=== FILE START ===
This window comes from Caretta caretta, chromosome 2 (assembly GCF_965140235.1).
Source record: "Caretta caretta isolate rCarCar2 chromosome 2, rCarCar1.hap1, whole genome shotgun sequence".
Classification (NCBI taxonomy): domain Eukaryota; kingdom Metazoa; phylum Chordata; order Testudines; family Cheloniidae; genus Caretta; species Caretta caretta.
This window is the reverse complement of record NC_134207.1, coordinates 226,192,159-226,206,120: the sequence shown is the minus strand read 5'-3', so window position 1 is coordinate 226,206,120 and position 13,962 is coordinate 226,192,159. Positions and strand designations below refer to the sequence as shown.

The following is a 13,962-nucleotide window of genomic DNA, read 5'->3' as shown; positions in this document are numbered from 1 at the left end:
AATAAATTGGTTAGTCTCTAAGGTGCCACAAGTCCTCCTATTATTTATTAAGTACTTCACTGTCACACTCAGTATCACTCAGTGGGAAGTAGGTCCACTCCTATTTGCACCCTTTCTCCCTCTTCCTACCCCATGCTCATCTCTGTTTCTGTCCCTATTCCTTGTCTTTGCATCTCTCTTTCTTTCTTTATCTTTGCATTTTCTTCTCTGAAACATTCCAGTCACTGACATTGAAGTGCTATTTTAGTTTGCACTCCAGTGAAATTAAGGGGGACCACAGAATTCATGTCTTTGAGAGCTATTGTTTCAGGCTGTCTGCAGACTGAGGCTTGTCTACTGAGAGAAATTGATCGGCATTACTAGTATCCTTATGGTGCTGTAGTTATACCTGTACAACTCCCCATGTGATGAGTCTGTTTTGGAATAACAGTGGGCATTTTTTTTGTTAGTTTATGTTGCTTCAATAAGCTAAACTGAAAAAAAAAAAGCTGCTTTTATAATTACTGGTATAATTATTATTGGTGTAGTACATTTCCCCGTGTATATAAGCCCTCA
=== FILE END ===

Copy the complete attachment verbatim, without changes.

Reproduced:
This window comes from Caretta caretta, chromosome 2 (assembly GCF_965140235.1).
Source record: "Caretta caretta isolate rCarCar2 chromosome 2, rCarCar1.hap1, whole genome shotgun sequence".
Classification (NCBI taxonomy): domain Eukaryota; kingdom Metazoa; phylum Chordata; order Testudines; family Cheloniidae; genus Caretta; species Caretta caretta.
This window is the reverse complement of record NC_134207.1, coordinates 226,192,159-226,206,120: the sequence shown is the minus strand read 5'-3', so window position 1 is coordinate 226,206,120 and position 13,962 is coordinate 226,192,159. Positions and strand designations below refer to the sequence as shown.

The following is a 13,962-nucleotide window of genomic DNA, read 5'->3' as shown; positions in this document are numbered from 1 at the left end:
AATAAATTGGTTAGTCTCTAAGGTGCCACAAGTCCTCCTATTATTTATTAAGTACTTCACTGTCACACTCAGTATCACTCAGTGGGAAGTAGGTCCACTCCTATTTGCACCCTTTCTCCCTCTTCCTACCCCATGCTCATCTCTGTTTCTGTCCCTATTCCTTGTCTTTGCATCTCTCTTTCTTTCTTTATCTTTGCATTTTCTTCTCTGAAACATTCCAGTCACTGACATTGAAGTGCTATTTTAGTTTGCACTCCAGTGAAATTAAGGGGGACCACAGAATTCATGTCTTTGAGAGCTATTGTTTCAGGCTGTCTGCAGACTGAGGCTTGTCTACTGAGAGAAATTGATCGGCATTACTAGTATCCTTATGGTGCTGTAGTTATACCTGTACAACTCCCCATGTGATGAGTCTGTTTTGGAATAACAGTGGGCATTTTTTTTGTTAGTTTATGTTGCTTCAATAAGCTAAACTGAAAAAAAAAAAGCTGCTTTTATAATTACTGGTATAATTATTATTGGTGTAGTACATTTCCCCGTGTATATAAGCCCTCA